Teams’ fortunes come under the microscope ahead of bounce-down

Alicia Perera and Taylar AmoniniPilbara News
Several Sharks players get up for the ball in their offensive 50.
Camera IconSeveral Sharks players get up for the ball in their offensive 50. Credit: Pilbara News, Tom Zaunmayr

A new season of the North Pilbara Football League kicks off this weekend and teams have already spent months of training getting ready to take their best shot at the premiership.

With a change of coaches at all but one of the league sides and the usual crop of new players, 2017 could well be a season of shake-ups.

The Pilbara News and North West Telegraph took a look at how the teams are shaping up and what fans can expect for the season ahead.

Karratha Kats

Last year’s premiers the Karratha Kats claimed the flag after a resounding 34-point win in their grand final against the South Hedland Swans, defying the expectations of most after finishing third at the end of the season.

New coach John Wellington, who has a background in Victorian district football, said the Kats were starting the new season confidently with “immaculate” skills and their enthusiasm for another premiership was high.

“The boys seem very hungry,” he said. “They’re coming off a grand final. Usually people say you can have a grand final hangover but I think coming from third last year in a six-team competition, it was a big thing for them to win that and I think it showed them what they can do.”

The club has also seen minimal player losses and their numbers have swelled, with 50 to 70 regularly turning up for training throughout the pre-season.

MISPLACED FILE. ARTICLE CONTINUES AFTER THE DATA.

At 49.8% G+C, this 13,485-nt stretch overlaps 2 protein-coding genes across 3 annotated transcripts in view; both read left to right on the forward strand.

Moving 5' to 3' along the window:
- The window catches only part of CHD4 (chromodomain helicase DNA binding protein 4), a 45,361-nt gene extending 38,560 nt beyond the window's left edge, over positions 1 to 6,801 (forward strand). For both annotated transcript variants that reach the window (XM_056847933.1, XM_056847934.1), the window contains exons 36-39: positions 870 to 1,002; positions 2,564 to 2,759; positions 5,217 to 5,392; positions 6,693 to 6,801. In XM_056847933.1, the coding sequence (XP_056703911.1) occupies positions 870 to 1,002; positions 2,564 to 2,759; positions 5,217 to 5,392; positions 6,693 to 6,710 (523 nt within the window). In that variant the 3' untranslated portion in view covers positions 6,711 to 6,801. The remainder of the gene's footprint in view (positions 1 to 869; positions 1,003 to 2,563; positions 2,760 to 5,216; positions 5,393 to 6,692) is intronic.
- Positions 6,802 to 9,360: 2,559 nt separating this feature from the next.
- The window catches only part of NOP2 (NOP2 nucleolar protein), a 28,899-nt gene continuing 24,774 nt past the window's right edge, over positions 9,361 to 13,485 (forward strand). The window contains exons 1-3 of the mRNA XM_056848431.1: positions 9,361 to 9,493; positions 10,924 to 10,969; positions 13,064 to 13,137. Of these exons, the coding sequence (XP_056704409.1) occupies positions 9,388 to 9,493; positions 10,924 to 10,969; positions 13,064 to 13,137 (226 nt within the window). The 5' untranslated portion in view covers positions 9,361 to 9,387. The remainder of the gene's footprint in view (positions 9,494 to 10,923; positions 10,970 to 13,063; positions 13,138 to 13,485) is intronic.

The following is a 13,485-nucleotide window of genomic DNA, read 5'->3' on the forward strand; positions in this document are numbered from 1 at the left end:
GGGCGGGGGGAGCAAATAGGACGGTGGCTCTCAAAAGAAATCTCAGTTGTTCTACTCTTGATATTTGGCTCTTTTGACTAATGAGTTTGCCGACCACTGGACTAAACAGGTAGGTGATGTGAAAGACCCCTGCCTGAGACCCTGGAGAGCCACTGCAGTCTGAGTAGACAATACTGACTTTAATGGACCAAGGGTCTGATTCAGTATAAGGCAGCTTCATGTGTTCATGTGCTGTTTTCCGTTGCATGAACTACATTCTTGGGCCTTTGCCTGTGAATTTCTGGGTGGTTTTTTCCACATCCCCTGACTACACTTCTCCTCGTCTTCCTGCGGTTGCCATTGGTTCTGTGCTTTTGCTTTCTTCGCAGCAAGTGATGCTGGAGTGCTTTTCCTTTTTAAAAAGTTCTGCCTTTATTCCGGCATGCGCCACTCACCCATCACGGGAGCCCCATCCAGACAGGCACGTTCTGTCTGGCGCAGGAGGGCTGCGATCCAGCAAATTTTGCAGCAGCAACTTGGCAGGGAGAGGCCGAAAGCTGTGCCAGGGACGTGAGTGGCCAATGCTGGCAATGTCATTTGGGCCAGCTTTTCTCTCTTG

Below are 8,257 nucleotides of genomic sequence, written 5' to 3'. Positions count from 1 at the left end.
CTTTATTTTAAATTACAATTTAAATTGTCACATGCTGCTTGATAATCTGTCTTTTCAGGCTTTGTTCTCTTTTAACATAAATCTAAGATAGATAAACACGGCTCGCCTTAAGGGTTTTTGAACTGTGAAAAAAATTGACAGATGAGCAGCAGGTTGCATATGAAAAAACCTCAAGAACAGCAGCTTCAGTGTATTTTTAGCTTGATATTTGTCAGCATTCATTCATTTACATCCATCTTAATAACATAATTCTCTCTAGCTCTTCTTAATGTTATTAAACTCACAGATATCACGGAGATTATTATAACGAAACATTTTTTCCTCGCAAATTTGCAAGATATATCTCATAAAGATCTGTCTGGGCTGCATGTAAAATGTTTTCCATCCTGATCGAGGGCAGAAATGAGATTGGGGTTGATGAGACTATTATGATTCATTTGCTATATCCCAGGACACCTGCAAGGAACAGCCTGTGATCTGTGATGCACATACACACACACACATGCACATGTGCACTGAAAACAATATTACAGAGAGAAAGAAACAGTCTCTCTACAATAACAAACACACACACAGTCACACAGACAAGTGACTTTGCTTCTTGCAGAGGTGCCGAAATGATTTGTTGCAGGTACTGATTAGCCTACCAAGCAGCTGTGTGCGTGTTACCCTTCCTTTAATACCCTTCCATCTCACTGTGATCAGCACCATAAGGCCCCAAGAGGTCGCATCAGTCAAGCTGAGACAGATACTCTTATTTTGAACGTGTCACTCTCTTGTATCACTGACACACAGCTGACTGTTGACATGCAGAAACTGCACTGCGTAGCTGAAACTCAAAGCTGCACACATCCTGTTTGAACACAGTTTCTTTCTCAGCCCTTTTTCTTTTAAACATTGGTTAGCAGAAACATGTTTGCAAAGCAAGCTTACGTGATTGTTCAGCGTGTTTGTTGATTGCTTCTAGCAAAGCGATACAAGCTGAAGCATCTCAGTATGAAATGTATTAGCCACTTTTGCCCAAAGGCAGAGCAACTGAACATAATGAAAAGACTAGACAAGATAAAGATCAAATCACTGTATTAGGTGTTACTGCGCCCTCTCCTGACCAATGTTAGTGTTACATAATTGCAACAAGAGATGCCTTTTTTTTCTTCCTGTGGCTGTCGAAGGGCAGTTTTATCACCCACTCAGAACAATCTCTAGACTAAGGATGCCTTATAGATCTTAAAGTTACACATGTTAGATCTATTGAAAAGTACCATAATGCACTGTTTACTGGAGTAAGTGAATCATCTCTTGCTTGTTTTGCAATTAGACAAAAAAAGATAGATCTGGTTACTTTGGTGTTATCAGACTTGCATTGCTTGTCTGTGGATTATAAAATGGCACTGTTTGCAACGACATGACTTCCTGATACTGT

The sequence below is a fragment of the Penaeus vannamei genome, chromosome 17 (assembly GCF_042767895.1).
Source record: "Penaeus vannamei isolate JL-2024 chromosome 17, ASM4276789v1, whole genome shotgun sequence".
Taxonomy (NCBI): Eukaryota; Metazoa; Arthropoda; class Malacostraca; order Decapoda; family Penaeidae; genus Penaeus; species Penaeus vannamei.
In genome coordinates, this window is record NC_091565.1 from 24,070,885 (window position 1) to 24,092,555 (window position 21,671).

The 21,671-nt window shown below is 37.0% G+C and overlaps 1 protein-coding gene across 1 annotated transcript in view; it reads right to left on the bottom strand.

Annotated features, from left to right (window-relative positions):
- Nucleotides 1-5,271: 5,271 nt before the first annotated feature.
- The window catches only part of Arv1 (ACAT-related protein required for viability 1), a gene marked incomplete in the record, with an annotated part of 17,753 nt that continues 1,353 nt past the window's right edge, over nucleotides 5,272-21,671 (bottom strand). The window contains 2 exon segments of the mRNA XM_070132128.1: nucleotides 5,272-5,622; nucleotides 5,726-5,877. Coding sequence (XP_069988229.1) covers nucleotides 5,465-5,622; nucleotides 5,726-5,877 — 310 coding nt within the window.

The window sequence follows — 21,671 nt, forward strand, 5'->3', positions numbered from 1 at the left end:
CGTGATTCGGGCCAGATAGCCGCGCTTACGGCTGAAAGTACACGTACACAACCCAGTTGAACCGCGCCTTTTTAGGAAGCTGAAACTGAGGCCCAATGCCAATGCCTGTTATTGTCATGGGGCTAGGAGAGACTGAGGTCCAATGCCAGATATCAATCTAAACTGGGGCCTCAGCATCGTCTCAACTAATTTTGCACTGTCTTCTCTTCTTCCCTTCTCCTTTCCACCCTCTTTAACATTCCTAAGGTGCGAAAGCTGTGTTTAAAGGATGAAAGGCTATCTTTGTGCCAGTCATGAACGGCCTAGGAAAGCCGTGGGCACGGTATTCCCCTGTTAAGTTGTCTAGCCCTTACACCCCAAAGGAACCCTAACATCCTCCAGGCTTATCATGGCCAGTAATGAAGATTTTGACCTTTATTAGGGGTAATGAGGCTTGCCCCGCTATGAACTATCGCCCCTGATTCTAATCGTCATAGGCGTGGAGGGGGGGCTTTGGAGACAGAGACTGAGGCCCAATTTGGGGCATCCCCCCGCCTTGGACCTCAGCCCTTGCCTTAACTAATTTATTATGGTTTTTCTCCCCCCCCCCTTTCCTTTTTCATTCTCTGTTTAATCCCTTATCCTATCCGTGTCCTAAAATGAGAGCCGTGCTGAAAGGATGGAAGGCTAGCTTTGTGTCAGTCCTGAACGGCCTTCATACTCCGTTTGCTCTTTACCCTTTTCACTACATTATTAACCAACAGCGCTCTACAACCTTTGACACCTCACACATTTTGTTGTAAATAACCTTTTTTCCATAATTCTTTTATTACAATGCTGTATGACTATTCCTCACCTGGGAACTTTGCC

Wellington said the Kats’ large playing numbers also put the reserves in good stead by giving them more player options.

South Hedland Swans

Despite their stellar performance in the 2016 NPFL season, the South Hedland Swans are off to a shaky start this year after struggling to acquire a coach.

Though former coach Troy Melville will still being actively involved in the season, work commitments have left him unable to continue as coach and senior players Steele Viti and Zarak “Cookie” Binsaad have instead stepped up to share the role.

Club president Barry Taylor said while players and members’ work commitments had been the biggest difficulties for the club this year, he was still confident the team could pull through and take away the premiership this year after missing out last season.

“The Swans are going to be a fairly young side this year — we have a number of Hedland Reds players stepping up from the Juniors under-18s to join the team, so we’re quite excited about that,” he said.

“We’ve lost a lot of veterans from last year’s team who have either retired or are unable to play due to work commitments. However, it all bodes well for the future of the club with the younger kids carrying on the flag in the coming years.”

Taylor said the Swans were also keen to develop their new clubhouse with support from Fortescue.

“We’re currently in the development stage with Town of Port Hedland, so fingers crossed all things go to plan and hopefully it will be ready by June,” he said.

Wickham Wolves

Wickham’s painfully close preliminary final exit at the hands of the Kats last year came as a shock after an extremely strong 2016 season, in which they transformed into a fast, attacking team who won the minor premiership and were the main challengers of other team-to-beat, South Hedland Swans.

As the only club to have retained their league coach this season and with a lot of returning players, president Paul Lott said he was “quietly confident” Wickham could maintain their winning form while going one better this year.

“We’ve got a little bit of a different squad because people leave and retire, but we believe we should have enough depth to be very competitive,” he said.

“We have a lot of the same young players that are just that little bit better now, and we’ve got a couple of taller players that have come back this year, which we probably lacked a little bit last year.”